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Wolfsonisms and More

Day 9 Photo

This is the Don CeSar hotel. It is about a mile north of where my family lived in Pass-A-Grille.  Penny and I love walking up the beach to the Don and having an overpriced drink at the Beach Bar. It’s a great way to enjoy this fabulous hotel without renting a room.  

This is not what the Don CeSar looked like when I moved to Florida in 1959. Then it was a rundown office building whose pink color was barely discernable. It was hard for me to imagine that it had ever been anything else. 

The Don, started life when Thomas Rowe had a dream of building a pink castle.  In 1924, he purchased 80 acres of land on the Gulf of Mexico in what is now St. Pete Beach.  Rowe’s ‘Pink Lady’ opened in 1928.  It soon became a favorite of the rich and famous such as F. Scott Fitzgerald, Clarence Darrow, Al Capone, Lou Gehrig and Franklin D. Roosevelt.  By World War II the hotel had become run down.  The Army bought the Don CeSar and turned into a military hospital.  After the war, it was repurposed as a Veterans Administration Office.  In 1967, the Veterans Administration started pulling out and the building was soon empty.

For the years it was abandoned, on the south side of the building, there were tall stacks of claw foot bathtubs.  I wonder if any of those survived.  

Then we heard the news that Don CeSar was going to be torn down.  No one was interested in an old, decrepit, ‘Pink Lady’. I must admit I had trouble imaging that the building could be rehabilitated. But I didn’t want to lose it either.  It marked the start of Pass-A-Grille.  Everything south of the Don is an historic area and no tall buildings are allowed. There were lots of memories from the old Don. It was a great place to go to the beach.  In my high school days it was a wonder place to have a bonfire and party on the beach at night. By the time we graduated, bon fires were banned on the beach.

The Don CeSar, even with its faded paint was a landmark visible along the coast and out to sea. My friend Richard and I often snorkeled on the beach at Pass-A-Grille.  On one of those days we had a plastic blow up raft.  We had been diving for a while and rested on the raft looking out to sea.  I don’t know what we were talking about but we talked quite a while.  When we turned around to look at the beach and saw the Don CeSar.  It was much smaller than it should have been.  The breeze and the current had taken us quite a ways off shore.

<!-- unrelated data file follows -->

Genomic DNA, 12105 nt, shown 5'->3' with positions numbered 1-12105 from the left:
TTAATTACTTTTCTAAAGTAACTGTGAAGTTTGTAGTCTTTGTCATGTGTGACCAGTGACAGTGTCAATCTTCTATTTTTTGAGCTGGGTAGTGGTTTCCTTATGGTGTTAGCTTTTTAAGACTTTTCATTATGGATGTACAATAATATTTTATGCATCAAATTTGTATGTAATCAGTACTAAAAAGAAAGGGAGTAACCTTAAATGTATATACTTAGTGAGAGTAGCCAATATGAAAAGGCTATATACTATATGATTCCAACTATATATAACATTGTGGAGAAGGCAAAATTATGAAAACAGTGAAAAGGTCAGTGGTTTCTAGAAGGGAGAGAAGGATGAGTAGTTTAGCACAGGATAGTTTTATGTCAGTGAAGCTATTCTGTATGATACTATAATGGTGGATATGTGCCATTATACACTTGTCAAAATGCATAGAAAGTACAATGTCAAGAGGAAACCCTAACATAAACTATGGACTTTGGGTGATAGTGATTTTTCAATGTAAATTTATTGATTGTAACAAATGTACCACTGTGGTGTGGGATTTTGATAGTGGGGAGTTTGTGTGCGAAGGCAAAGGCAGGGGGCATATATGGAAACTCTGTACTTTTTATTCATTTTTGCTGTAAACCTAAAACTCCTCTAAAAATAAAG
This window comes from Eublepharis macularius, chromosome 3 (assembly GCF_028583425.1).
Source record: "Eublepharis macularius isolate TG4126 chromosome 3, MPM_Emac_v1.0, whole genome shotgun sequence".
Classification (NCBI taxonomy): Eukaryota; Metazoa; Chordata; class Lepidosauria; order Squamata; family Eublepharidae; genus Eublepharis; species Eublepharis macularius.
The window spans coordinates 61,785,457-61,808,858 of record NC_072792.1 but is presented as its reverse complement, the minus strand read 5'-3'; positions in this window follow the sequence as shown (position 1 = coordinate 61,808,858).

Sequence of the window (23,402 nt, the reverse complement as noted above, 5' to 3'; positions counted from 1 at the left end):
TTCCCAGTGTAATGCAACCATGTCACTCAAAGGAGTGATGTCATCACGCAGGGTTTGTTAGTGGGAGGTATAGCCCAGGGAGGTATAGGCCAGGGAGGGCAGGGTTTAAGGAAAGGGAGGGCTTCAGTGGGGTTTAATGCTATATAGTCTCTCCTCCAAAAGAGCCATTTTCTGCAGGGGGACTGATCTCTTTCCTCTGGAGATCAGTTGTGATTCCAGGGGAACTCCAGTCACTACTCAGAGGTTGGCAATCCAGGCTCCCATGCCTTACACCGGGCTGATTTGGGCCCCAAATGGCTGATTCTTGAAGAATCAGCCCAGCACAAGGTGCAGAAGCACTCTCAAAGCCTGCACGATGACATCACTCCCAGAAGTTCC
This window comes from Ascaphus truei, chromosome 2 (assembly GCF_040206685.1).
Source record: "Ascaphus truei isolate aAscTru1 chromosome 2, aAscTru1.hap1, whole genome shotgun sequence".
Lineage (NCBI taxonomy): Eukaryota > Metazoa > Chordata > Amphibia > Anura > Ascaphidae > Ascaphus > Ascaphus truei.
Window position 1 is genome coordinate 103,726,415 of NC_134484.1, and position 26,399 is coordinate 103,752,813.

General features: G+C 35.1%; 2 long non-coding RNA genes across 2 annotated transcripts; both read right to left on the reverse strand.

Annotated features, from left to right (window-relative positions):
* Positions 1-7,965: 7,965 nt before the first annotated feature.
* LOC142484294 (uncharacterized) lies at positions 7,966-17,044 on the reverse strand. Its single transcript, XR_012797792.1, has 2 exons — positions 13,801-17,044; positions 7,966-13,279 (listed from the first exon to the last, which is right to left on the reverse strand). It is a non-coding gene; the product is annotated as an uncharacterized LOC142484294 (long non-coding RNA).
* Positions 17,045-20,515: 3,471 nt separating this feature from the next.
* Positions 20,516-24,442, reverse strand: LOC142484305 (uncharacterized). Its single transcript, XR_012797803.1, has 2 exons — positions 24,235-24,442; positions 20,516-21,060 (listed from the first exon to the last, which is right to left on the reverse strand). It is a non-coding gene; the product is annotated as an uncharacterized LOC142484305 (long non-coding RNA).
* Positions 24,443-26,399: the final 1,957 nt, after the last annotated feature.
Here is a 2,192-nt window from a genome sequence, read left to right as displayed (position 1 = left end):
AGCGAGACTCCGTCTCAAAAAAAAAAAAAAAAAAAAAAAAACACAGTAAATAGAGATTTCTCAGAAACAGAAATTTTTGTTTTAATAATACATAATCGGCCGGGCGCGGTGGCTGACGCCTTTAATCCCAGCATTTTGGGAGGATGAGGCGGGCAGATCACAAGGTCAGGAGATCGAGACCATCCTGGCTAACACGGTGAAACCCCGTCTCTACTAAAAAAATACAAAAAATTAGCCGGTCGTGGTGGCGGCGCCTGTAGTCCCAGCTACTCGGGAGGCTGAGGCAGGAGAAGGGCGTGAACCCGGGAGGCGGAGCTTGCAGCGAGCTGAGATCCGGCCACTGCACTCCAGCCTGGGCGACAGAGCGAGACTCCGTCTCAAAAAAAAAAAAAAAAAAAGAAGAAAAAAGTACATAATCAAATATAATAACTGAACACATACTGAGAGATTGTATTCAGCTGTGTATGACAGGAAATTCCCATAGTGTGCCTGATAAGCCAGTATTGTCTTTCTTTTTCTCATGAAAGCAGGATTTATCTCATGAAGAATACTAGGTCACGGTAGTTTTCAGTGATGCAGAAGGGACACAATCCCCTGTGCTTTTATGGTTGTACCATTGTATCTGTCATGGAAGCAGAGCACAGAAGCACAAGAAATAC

We weren’t concerned.  The two of us with our fins on could hang onto the raft and easily get back to shore. We started kicking.  After about a minute the cheap plastic raft split open and totally deflated.  Rick and I looked at each other.  I guess we are going to swim in.  

Rick, with his long legs was a faster swimmer than me and led the way.  It would have been a long swim but doable without the current.  But the current from the outgoing tide was trying to pull us further out.  About three quarters of the way in I was exhausted and didn’t think I could make it.  But I kept going.  When I got to where I could stand up I could barely walk to the beach.  It was a close call.  Being around the ocean as much as we were taught us that you always have to respect the sea. That day taught us to keep an eye on the shore and landmarks like the Don.

I heard that Don CeSar was only days away from the wrecking ball when a group of hoteliers saved it.  The Don CeSar reopened in November of 1973.  It is an amazing piece of architecture that was almost lost. It’s once again, the Pink Lady, frequented by celebrities and has been the location for many films.

There are a lot of new memories for us locals.  When my kids were growing up we often stopped at the ice cream shop on the ground floor.  No bonfires on the beach but we had a Boca Ciega class of 1966 reunion there.  

One of the best memories is my sister’s wedding.  The ceremony was outside near the beach.  Then there was a great dinner and dance in the ballroom. 

The story of the Don whetted my interest in architecture and preserving historical properties.  That eventually led to the television series, Edifice & Us. I would have loved to do an episode about the Don.  I made a couple of inquiries but that hasn’t happened yet.  

One day you may get to visit the Don CeSar as a guest or just for a walk through. I hope these photos and the story will help you appreciate the value of preserving heritage properties.